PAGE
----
Next you need to go to Kazhakstan and find a friendly launchpad technician who will strap it to a launch for you. Probably cheaper than official routes, and hey, it's only a small satellite. Make sure you use an Acme time-delay snapping strap.

Total cost, in the low tens of thousands I reckon. Might work, might burn up, but it would be cool.

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Re: Launch my own satellite

Postby wam » Mon Apr 16, 2012 9:40 am UTC

eligitine wrote:I suppose you could cut down on costs if you used several weather balloons to get a light payload moderately high in orbit before using some type of thruster. Purely hypothetical, but there does rise the issue of pushing enough against the low atmosphere.


My mate and friends have just done this as part of their Uni courses. Im afraid the only infor page I have is facebook though https://www.facebook.com/pages/ProjectS ... 1842652287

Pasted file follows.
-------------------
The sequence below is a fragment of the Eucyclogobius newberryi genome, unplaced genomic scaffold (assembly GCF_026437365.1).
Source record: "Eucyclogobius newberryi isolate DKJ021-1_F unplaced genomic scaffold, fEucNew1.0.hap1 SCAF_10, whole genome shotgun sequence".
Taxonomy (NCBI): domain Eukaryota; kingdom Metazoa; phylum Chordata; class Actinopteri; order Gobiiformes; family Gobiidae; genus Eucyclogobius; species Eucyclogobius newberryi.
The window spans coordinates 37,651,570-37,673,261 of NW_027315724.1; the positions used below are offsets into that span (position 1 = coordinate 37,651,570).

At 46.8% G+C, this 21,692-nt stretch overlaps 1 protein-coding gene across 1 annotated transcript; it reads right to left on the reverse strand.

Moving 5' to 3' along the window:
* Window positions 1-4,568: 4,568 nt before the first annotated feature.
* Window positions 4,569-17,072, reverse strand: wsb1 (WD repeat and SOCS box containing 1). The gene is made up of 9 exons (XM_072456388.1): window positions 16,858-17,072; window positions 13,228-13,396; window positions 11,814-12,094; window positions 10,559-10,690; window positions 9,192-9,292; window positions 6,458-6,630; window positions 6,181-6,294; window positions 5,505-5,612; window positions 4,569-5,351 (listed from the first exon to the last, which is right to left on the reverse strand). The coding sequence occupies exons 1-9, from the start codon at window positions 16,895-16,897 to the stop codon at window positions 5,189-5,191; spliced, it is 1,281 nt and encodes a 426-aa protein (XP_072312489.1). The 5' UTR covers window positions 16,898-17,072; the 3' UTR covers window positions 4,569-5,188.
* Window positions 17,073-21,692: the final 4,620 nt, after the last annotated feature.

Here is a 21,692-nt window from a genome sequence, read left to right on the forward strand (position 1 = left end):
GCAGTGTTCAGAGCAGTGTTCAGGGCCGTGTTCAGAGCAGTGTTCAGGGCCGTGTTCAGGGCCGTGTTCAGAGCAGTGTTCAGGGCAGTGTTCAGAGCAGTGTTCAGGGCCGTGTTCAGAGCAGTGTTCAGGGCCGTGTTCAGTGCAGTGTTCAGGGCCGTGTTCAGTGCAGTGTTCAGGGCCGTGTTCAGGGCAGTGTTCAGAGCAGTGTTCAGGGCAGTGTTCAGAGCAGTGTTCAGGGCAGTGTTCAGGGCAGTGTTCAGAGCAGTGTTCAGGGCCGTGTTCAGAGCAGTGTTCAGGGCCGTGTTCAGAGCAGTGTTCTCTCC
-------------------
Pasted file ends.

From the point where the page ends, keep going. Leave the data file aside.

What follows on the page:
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Re: Launch my own satellite

Postby mfb » Mon Apr 16, 2012 3:43 pm UTC

But I guess your platform does not involve rockets going to space (~100km). And even if it would, getting stuff in an orbit is more difficult by at least one order of magnitude.

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Re: Launch my own satellite

Postby SlyReaper » Mon Apr 16, 2012 5:57 pm UTC

Getting into orbit is far more about the speed than the height. A suborbital flight can attain altitudes of thousands of miles, compared to Low Earth Orbit of ~150 to 200 miles. Yet the orbital stuff stays up, the ballistic stuff doesn't.

Besides, iirc weather balloons only go about a third of the way up to the Karman line. It really doesn't gain you much compared to the additional complexity of launching a rocket from such an unstable platform.
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Re: Launch my own satellite

Postby mfb » Mon Apr 16, 2012 9:04 pm UTC

Well, the height can help: You avoid >90% of the atmospheric drag with ~30km. You can launch the rocket in a smaller angle and don't need the (large) rotation usually done during rocket launches. In addition, the propellant to payload mass ratio grows exponentially with the required deltav capacity.

>> the additional complexity of launching a rocket from such an unstable platform.
That is a problem, of course.

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Re: Launch my own satellite

Postby SWGlassPit » Fri May 11, 2012 4:13 pm UTC